• Meanwhile, thousands of women from all 50 states and around the world have sewn 24,504 quilt blocks and assembled 400 quilts as part of the American Patchwork & Quilting 2004 Quilt for the Cure Quilt Block Challenge. The quilts of all sizes, primarily in pink and white, will be auctioned on eBay during October 2004 to raise money for breast cancer research.

    "We are so thrilled and touched," said Executive Editor Heidi Kaisand (the quilting magazine is owned by Meredith Corp., which also owns LHJ.com). "And it wasn't just the tremendous number of squares that touched us, but also the stories and messages that were sent along with their works." Quilt blocks came from Girl Scout troops in Maine and from distant corners of the globe, many with highly personal notes about how the sewers' own lives or those of loved ones had been touched by breast cancer. For instance: "Please help Aunty Kim," said the note pinned to one block. One quilt shop in Humble, Texas submitted 901 blocks for the project.

And in recent years, individual women, from tiny towns and major metropolises, have gone public on Internet message boards, a practice almost unthinkable less than five years ago. For instance, with less than a week's notice, 22 cyberfriends of Florence Mink, 53, of North Wildwood, New Jersey, convened at the Jersey shore for a week this past June to support her through treatment for breast cancer that had just spread to her brain. "It was the most wonderful thing," says Mink, who is now undergoing one regimen of chemotherapy to attack the cancer in her brain and another because the cancer has metastasized to her bones. "These were women I'd never met in person, and the outpouring of friendship was truly overwhelming." Mink organized parties, gourmet dinners, casino trips, and dancing; her cyberfriends, all battling breast cancer, range in age from 19 to 67.

Other women have organized charity events to celebrate the lives of loved ones battling the disease. For the past eight years, the family of Debbie Osborne, 49, of Glen Mills, Pennsylvania, has hosted a charity bike ride for family, friends, and bikers far and wide. They have raised more than $50,000. "I can either plan my funeral or work to help plan events like this," says Osborne, a registered nurse whose sister-in-law, Nancy, started the event with 30 bikers; this October, more than 100 will participate. "It's a terrible disease, but I just try to put my scared and frightened thoughts in a dark corner and stay positive and hopeful, trying to help other women." Adds her sister, "It's a day of fun, fellowship, laughter, and family. The fundraising is secondary."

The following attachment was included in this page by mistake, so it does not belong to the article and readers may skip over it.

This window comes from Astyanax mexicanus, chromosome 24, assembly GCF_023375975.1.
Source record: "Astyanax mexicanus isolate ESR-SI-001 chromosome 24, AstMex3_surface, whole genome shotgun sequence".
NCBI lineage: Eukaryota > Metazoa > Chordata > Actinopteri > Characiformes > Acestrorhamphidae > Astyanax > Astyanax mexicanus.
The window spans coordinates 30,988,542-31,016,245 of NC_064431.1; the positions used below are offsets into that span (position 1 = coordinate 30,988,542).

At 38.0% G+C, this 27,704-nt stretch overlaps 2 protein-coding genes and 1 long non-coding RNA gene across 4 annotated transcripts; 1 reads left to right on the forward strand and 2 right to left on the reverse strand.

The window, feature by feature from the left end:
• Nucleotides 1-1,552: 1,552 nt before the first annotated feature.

The advocacy movement also has spawned petitions in Congress. Last September, for instance, Lifetime Television delivered more than 5 million petition signatures to Capitol Hill, urging Congress to ban so-called "drive-through" mastectomies -- the practice in which women are forced out of the hospital sometimes only hours after breast cancer surgery.

Numerous organizations now distribute awards to survivors, researchers, physicians, and treatment facilities that are passionately committed to the cause of finding a cure for breast cancer.

Experts are chagrined that there still is no cure, or cures, for breast cancer -- still the leading killer of women between 35 and 50 years of age. But they see immense hope in the decade to come with the mapping of the human genome and the study of so-called protein profiles (proteomics) that may allow the development of new screening tools and targeted therapy that will move patients away from more radical procedures and toxic treatments.

Continued on page 3:  Progress